Families of the MS804 victims, from waiting to mourning
 
 

In the Delta village of Meet Badr Halawa, the imam of the mosque utters four names. Haitham Dedah, Donia Haytham Dedah, Khaled Allam and Khaled Tantawy were among the passengers killed from the EgyptAir MS804 flight that went missing en route from Paris to Cairo in the early hours of Thursday.

Debris from the flight was found on Friday in the deep waters of the Mediterranean, according to the Egyptian Armed Forces’ search and rescue operations and all 66 people on board are presumed to have been killed in the crash.

Haitham Dedah, a 30-year-old architect who had been living in France for 14 years, was travelling home with his 18-month-old daughter, Donia. He was on his way to surprise his parents with the news that his Moroccan wife was pregnant. Donia was to stay with her grandparents until her mother gave birth this month and joining them in the village with another four-year-old sister who was left in Paris with her mother to finish the school year. Donia’s mother was unable to travel to attend the funeral due to the late stage of her pregnancy. 

Haitham was keen on preserving the welfare of both his family in Paris and his parents in Meet Abu Halawa.

“If you are an Egyptian and you went to France and he didn’t know you, Haitham would have taken you to his home and served you” Hassan Shadad, Haitham’s cousin, tells Mada Masr at the funeral. “No one was as good as he was in the whole village. Hassan describes his cousin as “generous, responsible and good to his parents.”

The funeral is also being held for Khaled Allam, a 40-year-old relative and neighbor of the Dedah family and Khaled Tantawy, a 30-year-old engineer.

At the funeral, where the prayers for the departed were being performed, relatives with red teary eyes forcibly drew smiles to welcome strangers coming to present their condolences. The streets were empty from the usual playfulness of the village children. The tuktuk drivers refrained from their usual noise and arguments out of respect to the deep grief of the village.

“They were the best of what three different families from the village had,” the mourners muttered over and over. They gathered in one funeral as though they were the members of one family and as though the village had become one house that opened its doors to mourners from near and far.

The village is home to several migrant workers who found work opportunities in Paris throughout the years in the fields of building and selling vegetables. It became customary for most households to send one of their sons once they finish their education — a collective psychology and survival mechanism in the face of economic and social marginalization. Many have settled in France for decades and formed a community there that keeps coming back and forth to the modest village, opening it up to material and immaterial opportunities that neither Cairo nor Egypt offered.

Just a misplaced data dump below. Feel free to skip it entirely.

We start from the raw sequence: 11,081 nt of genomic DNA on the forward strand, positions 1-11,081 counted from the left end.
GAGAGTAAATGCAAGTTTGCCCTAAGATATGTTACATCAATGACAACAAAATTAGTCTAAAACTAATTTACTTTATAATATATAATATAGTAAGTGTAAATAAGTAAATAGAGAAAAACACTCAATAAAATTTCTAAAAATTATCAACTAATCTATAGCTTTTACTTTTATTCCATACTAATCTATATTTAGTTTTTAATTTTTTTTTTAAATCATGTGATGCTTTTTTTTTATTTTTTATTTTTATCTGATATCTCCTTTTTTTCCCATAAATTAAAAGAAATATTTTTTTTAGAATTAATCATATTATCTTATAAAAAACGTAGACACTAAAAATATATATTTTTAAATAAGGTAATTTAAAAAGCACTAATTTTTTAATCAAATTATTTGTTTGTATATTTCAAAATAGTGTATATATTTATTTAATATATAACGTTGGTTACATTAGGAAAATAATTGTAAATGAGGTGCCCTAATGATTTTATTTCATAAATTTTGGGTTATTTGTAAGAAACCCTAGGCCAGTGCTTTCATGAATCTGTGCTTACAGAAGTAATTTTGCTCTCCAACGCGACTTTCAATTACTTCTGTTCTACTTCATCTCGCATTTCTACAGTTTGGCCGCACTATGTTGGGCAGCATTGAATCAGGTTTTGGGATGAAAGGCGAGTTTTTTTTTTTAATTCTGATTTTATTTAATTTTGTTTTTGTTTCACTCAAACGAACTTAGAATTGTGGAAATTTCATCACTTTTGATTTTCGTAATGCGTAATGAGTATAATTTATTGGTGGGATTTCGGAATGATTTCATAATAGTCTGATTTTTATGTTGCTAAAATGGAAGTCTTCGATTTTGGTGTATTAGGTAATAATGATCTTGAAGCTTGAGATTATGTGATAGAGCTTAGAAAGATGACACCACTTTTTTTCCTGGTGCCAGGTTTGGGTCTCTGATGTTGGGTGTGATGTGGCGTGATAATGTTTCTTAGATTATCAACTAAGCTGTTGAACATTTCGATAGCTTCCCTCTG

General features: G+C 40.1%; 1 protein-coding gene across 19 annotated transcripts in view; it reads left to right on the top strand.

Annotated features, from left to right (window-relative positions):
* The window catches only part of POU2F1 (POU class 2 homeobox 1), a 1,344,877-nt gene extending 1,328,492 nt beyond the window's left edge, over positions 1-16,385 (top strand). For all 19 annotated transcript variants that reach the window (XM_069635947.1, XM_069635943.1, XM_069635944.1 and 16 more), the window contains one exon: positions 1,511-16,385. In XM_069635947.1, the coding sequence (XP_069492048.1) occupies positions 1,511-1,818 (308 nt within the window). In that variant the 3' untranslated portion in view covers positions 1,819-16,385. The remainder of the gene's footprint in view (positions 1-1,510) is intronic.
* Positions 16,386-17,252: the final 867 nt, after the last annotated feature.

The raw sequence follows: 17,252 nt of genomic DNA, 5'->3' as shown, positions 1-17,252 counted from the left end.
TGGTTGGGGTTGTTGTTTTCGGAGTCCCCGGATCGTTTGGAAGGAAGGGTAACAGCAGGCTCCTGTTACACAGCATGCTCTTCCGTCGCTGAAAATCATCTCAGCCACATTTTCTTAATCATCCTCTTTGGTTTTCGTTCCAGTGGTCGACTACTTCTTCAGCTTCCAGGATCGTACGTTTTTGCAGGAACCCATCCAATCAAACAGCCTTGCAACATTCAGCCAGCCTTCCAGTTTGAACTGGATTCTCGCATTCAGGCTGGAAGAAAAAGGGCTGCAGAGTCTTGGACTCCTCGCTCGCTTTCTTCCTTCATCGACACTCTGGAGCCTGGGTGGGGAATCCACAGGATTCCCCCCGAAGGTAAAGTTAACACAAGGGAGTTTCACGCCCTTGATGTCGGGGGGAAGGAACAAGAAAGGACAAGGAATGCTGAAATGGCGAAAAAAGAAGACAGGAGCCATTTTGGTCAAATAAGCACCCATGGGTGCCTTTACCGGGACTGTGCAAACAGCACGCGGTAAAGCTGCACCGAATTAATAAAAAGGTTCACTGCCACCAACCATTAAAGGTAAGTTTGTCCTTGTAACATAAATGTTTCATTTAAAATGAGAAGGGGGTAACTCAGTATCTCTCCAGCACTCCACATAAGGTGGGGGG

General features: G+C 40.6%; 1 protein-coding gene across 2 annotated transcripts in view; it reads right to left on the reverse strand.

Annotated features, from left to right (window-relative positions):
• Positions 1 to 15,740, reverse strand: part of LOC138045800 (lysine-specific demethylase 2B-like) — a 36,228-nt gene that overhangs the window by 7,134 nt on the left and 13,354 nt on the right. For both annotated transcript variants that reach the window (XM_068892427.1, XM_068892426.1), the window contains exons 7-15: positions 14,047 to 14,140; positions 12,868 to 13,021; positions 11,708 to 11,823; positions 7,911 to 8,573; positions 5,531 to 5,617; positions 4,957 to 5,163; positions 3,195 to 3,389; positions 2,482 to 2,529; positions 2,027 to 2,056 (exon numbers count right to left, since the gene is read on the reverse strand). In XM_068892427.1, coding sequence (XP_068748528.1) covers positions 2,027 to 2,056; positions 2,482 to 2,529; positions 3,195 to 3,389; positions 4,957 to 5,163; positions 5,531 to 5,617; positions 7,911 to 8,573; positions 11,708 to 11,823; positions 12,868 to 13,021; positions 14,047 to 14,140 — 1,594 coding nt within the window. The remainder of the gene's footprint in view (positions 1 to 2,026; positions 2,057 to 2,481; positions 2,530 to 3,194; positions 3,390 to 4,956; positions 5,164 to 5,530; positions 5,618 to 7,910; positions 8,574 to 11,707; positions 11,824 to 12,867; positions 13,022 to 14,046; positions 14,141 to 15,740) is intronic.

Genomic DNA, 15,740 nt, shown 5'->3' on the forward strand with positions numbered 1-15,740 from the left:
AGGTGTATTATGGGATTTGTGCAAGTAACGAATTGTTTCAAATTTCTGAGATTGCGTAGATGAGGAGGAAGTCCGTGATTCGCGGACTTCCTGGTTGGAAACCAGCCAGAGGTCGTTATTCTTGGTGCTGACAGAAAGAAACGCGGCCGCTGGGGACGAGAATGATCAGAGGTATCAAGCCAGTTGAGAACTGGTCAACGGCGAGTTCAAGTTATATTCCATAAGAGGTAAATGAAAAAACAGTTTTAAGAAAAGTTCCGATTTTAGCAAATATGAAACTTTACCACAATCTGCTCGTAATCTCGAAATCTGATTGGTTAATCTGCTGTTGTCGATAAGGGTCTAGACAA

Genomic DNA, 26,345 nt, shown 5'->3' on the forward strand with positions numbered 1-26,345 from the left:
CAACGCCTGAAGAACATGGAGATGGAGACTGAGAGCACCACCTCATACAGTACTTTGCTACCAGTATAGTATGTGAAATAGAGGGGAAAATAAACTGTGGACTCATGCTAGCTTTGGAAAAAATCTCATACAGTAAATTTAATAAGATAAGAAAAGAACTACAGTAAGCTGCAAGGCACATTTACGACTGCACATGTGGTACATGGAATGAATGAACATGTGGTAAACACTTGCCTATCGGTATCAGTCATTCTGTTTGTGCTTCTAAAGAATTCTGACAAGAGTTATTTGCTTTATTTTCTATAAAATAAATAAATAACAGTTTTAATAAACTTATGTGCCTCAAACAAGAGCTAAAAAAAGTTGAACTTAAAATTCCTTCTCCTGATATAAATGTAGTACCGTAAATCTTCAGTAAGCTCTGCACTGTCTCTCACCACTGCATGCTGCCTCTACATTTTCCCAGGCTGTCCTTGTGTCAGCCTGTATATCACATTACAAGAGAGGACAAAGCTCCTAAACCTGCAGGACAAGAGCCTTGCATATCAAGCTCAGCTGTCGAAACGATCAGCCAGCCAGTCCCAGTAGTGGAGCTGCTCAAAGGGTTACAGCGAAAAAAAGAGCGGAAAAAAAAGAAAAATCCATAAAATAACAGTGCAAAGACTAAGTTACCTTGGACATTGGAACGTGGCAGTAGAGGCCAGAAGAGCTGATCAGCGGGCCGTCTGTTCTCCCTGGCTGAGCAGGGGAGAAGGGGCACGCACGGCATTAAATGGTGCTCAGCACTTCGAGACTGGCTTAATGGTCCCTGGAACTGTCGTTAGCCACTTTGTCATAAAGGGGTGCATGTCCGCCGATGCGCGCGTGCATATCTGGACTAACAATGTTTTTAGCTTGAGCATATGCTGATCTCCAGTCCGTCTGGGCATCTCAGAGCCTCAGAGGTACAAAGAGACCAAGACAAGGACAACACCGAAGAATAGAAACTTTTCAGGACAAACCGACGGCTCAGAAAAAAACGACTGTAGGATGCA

Haitham’s parents arrived in shock to welcome the mourners. The father could barely stand up, while the mother appeared to be in denial, holding on to the early statements of Egyptian officials when they said the plane continues to be missing.

Hassan learnt about his cousin’s death on Facebook. “I was shocked when I heard about his death. No one from the family told me. I discovered the news by accident from Facebook when I was reading friends’ posts. I was surprised to find a picture of my cousin and his daughter, alongside an obituary, in one of the posts,” Hassan says.

He recounted the hours of waiting once the plane was reported missing as relatives bounced between the French President’s early statements on Thursday that the plane had crashed, followed by those of the Egyptian civil aviation minister, saying that the plane was still missing.

In Cairo, Haitham’s brother, Ahmed Dedah, was waiting at a nearby airport hotel with the rest of victims’ families for news. There, EgyptAir hosted them and provided them with updates. Some had lost patience with contradictory news, especially when the company announced the finding of debris, then took back the news on Thursday evening and then the Armed Forces announced again that debris was found on Friday. 

 

Mohamed al-Shadad, a surgeon in Tanta University and a relative of Haitham, imagines how Haitham must have hugged his daughter Donia, the moment he felt the danger. “I try to stop myself visualizing the last moments of his life and I keep failing. He must have been so frightened,” he says, wondering if he has lost his life while the plane was falling from the sky or whether he had to live through more moments of fear when the plane hit the cold and dark waters of the Mediterranean in the early hours of the morning.

Wael Diab, one of the relatives of Mohamed Diab, 34, a security personnel on the flight, says that the early hours since they knew that the plane went missing were hard. “Every time we asked an official, they would tell us they know nothing. We got very anxious, especially that European media were confirming the crash of the plane,” he tells Mada Masr. 

Mohamed’s mother was sitting at the airport, immobile, and fixated on a TV screen broadcasting the news. His father hadn’t seen his son for four years because he was working in Saudi Arabia. He was planning a reunion with him next month to attend his daughter’s wedding, but now is back to attend his son’s funeral.

The funeral is slated for Sunday, where Diab’s relatives, like all the relatives of the crash’s 66 victims, will have to make do without a body.

اعلان